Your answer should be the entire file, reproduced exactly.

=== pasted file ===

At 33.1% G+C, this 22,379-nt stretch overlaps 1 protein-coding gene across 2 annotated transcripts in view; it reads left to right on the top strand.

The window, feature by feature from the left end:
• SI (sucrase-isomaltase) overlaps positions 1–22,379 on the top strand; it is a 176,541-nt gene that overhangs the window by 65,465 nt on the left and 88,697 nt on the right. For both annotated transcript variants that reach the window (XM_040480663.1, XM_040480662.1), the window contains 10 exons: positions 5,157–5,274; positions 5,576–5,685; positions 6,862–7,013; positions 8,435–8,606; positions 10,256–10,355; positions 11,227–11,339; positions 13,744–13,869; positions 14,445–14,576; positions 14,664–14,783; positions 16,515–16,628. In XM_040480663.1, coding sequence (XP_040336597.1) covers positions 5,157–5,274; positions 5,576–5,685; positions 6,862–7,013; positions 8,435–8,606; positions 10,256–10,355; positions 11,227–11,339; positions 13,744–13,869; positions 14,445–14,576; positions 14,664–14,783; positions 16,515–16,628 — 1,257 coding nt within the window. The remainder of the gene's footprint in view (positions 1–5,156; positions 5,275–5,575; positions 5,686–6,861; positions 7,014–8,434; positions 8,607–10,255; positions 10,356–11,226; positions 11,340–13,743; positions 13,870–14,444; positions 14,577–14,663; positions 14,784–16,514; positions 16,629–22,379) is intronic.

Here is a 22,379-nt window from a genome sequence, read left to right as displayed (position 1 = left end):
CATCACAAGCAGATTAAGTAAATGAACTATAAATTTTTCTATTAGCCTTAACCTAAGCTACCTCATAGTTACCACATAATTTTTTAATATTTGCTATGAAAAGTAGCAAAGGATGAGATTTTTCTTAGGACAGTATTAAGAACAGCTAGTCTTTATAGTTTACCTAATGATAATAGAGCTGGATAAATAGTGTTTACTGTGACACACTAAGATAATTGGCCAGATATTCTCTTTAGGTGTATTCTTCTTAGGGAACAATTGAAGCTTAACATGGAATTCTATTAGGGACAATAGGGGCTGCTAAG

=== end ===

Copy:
At 33.1% G+C, this 22,379-nt stretch overlaps 1 protein-coding gene across 2 annotated transcripts in view; it reads left to right on the top strand.

The window, feature by feature from the left end:
• SI (sucrase-isomaltase) overlaps positions 1–22,379 on the top strand; it is a 176,541-nt gene that overhangs the window by 65,465 nt on the left and 88,697 nt on the right. For both annotated transcript variants that reach the window (XM_040480663.1, XM_040480662.1), the window contains 10 exons: positions 5,157–5,274; positions 5,576–5,685; positions 6,862–7,013; positions 8,435–8,606; positions 10,256–10,355; positions 11,227–11,339; positions 13,744–13,869; positions 14,445–14,576; positions 14,664–14,783; positions 16,515–16,628. In XM_040480663.1, coding sequence (XP_040336597.1) covers positions 5,157–5,274; positions 5,576–5,685; positions 6,862–7,013; positions 8,435–8,606; positions 10,256–10,355; positions 11,227–11,339; positions 13,744–13,869; positions 14,445–14,576; positions 14,664–14,783; positions 16,515–16,628 — 1,257 coding nt within the window. The remainder of the gene's footprint in view (positions 1–5,156; positions 5,275–5,575; positions 5,686–6,861; positions 7,014–8,434; positions 8,607–10,255; positions 10,356–11,226; positions 11,340–13,743; positions 13,870–14,444; positions 14,577–14,663; positions 14,784–16,514; positions 16,629–22,379) is intronic.

Here is a 22,379-nt window from a genome sequence, read left to right as displayed (position 1 = left end):
CATCACAAGCAGATTAAGTAAATGAACTATAAATTTTTCTATTAGCCTTAACCTAAGCTACCTCATAGTTACCACATAATTTTTTAATATTTGCTATGAAAAGTAGCAAAGGATGAGATTTTTCTTAGGACAGTATTAAGAACAGCTAGTCTTTATAGTTTACCTAATGATAATAGAGCTGGATAAATAGTGTTTACTGTGACACACTAAGATAATTGGCCAGATATTCTCTTTAGGTGTATTCTTCTTAGGGAACAATTGAAGCTTAACATGGAATTCTATTAGGGACAATAGGGGCTGCTAAG